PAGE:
Cultural astronomy is described as a set of interdisciplinary fields studying the astronomical systems of current or ancient societies and cultures.
African people have been observing the stars and planets since ancient times. For centuries, Africans have searched the heavens for meaning, order and understanding of their place as a people on earth.
Astronomy was and is still practised in parts of Africa to measure time, seasons, cycles, direction and naming rites. Culturally embedded astronomical knowledge and observation were used to inform social forms, ideologies and behaviours in society.
Mathematical elements in cultural astronomy in the continent’s stories have been discovered in different myths and legends from San folklore, The Dancing Stones of Namoratunga in Kenya, the calendar system of the Dogons of Mali-based on the phases of the moon to the mini megalithic Stonehenge of Nabta Playa in the Sahara. African scientists like Professor Thebe Medupe are working towards conserving this indigenous African astronomy knowledge and information and ultimately reconcile modern and traditional astronomy practices into present-day Africa.
All African traditional science practises were passed down through oral stories and folklore. Visual artists and filmmakers in Africa are tapping into technology to explore and produce new forms of science cinema showcasing these practices in contemporary art forms as a data collection and conservation process as well as a source of communication on the role of indigenous knowledge and practices in shaping the future of Africa.
In Capturing the remarkable journey of African astronomer Thebe Medupe, Cosmic Africa is a multi-award winning documentary that explores and sheds new light on Africa’s rich astronomical knowledge and sacred traditions and seeks to fill in the gap in historical African astronomy and make astronomy relevant to both Africa and the world.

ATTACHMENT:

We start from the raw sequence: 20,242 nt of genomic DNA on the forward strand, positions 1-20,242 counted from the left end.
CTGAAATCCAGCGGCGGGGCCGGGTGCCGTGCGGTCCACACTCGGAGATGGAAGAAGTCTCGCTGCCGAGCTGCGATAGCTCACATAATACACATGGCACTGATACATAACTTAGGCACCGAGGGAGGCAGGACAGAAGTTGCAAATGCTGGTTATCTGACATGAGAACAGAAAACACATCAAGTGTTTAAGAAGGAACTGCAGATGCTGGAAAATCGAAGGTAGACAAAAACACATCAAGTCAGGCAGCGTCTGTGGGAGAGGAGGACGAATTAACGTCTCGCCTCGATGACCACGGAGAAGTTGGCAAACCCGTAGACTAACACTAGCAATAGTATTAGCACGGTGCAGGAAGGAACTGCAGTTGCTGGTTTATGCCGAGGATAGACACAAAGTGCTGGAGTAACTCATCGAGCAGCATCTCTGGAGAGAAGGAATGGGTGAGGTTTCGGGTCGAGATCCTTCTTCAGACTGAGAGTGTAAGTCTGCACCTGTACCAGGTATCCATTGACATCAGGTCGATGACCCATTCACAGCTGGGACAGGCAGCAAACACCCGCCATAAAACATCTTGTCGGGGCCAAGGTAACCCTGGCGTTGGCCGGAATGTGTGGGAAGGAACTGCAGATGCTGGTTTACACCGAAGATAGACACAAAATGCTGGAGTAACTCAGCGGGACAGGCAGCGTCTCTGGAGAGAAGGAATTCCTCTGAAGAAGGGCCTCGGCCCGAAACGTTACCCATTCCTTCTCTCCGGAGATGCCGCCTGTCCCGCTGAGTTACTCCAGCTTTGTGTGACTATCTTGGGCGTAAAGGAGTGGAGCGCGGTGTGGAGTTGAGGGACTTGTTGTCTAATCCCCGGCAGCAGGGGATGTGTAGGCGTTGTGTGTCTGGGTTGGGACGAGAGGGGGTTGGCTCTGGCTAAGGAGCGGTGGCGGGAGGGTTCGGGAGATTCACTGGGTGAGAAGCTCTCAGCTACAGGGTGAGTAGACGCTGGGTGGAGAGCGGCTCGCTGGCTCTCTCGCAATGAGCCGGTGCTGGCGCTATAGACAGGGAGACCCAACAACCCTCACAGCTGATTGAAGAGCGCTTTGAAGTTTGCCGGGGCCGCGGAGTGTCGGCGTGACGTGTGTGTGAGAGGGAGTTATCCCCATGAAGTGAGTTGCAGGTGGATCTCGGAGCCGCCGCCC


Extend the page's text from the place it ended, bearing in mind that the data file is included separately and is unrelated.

In My Room At the Centre of The Universe and from his small outside room near Sutherland, Elvirdo Booysen begins a process of observation, questioning and discovery, prompted by the death of his grandmother. The film shows the young boy moving out of his room in search of answers. Along the way, he encounters local wisdom-keepers and professional experts who give him new information to work with. He takes this information back to his room, where he makes drawings and models in order to place it within his familiar learning context and through which he continually expands his understanding of himself located within a particular African heritage and simultaneously at the centre of an expanding universe.
In the documentary, The Ancient Astronomers of Timbuktu, a group of modern scientists engage in the first exploration of the scientific contents of the great manuscript archives of Timbuktu led by astrophysicist Dr Thebe Medupe. For four hundred years Timbuktu was an academic centre of the world. The Islamic world brought a different perspective than Ancient Greece, transforming science to solve practical matters such as determining the direction of Mecca and timekeeping. This complex documentary brings ancient science into the modern world, bringing the archives from sandy obscurity to global cyber access.
About the author
Wangechi Ngugi is a Kenyan award-winning film producer. Using the art of storytelling through films, her work raises awareness around global humanitarian issues. Wangechi collaborates with African artists to explore and define different styles and techniques of telling stories through digital media.
In 2016, she was awarded Best of Africa and the African Diaspora producer award by South African Film Festival Rapid Lion.
Wangechi is the co-founder of Monsoons Creative Studio a digital media production company based in Nairobi, Kenya that produces film and video art.
Wangechi works for a future where Africa's storytelling is shaping the identity of its people.